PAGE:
Nights in the Gardens of Spain : Work information
- Manuel de Falla (y Matheu) ( Music, Images,)
- Performed by
- Mexico City Philharmonic Orchestra, Fernando Lozano (Conductor)
- Work name
- Nights in the Gardens of Spain
- Work number
- G. 49
- 1915-00-00 02:00:00
- Ivan Pastor
- Recording date
Manuel de Falla (y Matheu)
Spanish composer Manuel de Falla was one of the central figures of 20th century Spanish music.
His music drew on the influence of many artistic movements, including neo-classicism, nationalism and impressionism.
His work, like that of many Spanish artists, was also strongly affected by the events of the civil war that ravaged the country from 1936 until 1939, and which inspired Hemingway’s “Farewell to arms” and “For whom the bell tolls”.
Many Spanish critics mistakenly attacked de Falla’s music as unpatriotic, largely because of the strong influence of the work of French composer Claude Debussy . It is certainly true that much of de Falla’s work relies heavily on the work of several leading French composers, but he was very much a nationalist and his music is unmistakably Spanish in origin.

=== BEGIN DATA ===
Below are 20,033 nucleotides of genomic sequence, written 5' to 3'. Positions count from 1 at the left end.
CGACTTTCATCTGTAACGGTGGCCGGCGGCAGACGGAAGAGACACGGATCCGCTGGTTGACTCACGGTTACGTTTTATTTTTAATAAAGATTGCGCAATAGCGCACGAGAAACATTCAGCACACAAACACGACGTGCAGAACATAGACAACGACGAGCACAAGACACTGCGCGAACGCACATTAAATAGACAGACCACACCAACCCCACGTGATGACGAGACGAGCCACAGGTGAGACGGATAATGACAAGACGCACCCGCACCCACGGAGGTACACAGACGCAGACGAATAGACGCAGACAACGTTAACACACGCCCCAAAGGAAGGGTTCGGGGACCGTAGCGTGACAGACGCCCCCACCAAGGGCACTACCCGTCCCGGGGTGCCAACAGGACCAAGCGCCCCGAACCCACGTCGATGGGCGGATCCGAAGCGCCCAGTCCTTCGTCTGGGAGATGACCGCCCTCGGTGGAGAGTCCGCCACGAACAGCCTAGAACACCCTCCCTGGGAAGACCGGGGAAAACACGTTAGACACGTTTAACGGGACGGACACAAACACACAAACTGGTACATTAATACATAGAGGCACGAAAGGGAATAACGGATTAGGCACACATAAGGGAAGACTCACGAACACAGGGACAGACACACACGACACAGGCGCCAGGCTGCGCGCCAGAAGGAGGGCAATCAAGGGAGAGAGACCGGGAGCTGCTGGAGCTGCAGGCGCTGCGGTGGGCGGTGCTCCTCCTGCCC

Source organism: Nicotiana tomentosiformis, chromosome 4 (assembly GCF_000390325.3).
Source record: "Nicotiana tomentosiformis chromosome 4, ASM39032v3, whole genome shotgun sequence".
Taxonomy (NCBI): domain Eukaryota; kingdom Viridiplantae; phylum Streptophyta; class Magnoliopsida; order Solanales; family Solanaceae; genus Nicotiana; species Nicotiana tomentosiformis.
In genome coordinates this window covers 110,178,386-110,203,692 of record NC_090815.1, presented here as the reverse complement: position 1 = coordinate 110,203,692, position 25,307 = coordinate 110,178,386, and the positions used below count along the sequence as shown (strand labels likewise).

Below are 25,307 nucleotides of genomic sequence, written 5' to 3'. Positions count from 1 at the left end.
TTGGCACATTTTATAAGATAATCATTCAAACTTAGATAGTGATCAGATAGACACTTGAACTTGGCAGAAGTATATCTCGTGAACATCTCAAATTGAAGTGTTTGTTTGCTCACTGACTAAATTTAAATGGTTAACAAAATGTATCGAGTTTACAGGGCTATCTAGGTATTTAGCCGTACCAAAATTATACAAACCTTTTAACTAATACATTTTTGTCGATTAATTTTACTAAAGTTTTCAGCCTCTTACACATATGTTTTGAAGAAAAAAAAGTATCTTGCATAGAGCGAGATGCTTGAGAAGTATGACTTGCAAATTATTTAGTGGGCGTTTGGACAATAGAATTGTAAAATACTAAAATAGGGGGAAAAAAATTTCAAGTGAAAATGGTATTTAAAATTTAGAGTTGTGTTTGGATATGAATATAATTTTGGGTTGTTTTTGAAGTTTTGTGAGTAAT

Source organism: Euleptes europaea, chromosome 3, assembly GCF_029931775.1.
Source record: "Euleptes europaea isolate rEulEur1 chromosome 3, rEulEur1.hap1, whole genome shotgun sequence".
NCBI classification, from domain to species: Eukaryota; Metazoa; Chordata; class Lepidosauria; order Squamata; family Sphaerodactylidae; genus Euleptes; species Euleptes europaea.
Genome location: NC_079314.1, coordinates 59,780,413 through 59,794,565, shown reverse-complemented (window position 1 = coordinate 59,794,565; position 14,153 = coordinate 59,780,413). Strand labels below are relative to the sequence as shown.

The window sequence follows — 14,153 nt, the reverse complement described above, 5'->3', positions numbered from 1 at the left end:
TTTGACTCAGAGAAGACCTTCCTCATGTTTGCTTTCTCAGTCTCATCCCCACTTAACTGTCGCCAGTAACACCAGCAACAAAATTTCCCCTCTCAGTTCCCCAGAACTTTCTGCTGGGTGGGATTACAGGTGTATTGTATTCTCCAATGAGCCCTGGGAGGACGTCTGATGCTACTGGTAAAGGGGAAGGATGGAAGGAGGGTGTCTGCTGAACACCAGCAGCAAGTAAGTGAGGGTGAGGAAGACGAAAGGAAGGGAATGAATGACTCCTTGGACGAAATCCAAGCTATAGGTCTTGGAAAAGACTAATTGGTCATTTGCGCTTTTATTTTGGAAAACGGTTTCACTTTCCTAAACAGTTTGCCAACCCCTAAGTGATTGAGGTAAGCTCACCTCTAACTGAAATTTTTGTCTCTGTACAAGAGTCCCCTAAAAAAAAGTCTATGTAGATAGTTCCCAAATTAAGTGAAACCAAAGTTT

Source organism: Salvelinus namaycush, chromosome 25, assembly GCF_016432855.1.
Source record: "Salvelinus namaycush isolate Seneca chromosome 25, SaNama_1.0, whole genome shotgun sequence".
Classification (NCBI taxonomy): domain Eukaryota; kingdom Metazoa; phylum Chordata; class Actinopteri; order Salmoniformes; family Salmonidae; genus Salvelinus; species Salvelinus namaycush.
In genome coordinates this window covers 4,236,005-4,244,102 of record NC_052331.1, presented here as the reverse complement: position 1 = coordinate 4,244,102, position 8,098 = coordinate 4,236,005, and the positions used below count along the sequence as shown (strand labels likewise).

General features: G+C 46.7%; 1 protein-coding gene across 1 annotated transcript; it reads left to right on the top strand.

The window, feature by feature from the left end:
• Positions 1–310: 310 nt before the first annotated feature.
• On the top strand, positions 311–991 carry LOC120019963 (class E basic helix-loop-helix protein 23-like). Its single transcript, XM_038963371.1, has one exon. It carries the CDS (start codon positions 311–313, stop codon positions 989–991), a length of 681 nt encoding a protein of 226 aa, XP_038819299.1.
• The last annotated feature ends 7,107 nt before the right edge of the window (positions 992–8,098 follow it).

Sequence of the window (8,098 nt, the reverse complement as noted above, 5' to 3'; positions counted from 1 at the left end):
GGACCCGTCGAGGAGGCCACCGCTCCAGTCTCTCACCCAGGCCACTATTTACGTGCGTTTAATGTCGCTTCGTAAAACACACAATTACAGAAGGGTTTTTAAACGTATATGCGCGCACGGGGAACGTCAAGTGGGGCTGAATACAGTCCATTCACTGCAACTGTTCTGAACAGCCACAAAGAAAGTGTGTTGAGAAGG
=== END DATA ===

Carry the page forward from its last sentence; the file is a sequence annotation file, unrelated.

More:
Manuel de Falla first started work on his evocative Noches en los jardines de Espana (Nights in the Gardens of Spain) in Paris in 1909. Initially planned as a set of three nocturnes for solo piano, Falla was persuaded to expand the work by fellow composer Isaac Albeniz and pianist Ricardo Vines. Although eagerly anticipated by the Parisian musical world, the outbreak of war in 1914 prompted Falla to take the sketches to Sitges near Barcelona.
At Sitges he composed at the piano of Catalan painter Santiago Rusinol whose pictures of Spanish gardens may have at least inspired the title of Falla's new work. Noches en los jardines de Espana finally had its first performance on April 9 1916 at the Teatro Real in Madrid with Jose Cubiles playing the piano and Enrique Fernandez Arbos conducting.
Falla wrote of the work:
"If these 'symphonic impressions' have achieved their object, the mere listing of their titles should be a sufficient guide to the listener....The themes employed are based..on the rhythms, modes, cadences and ornamental figures which distinguish the popular music of Andalucia, though they are rarely used in their original forms. The orchestration frequently employs..certain effects peculiar to the popular instruments used in those parts of Spain. The music has no pretensions to being descriptive; it is merely expressive."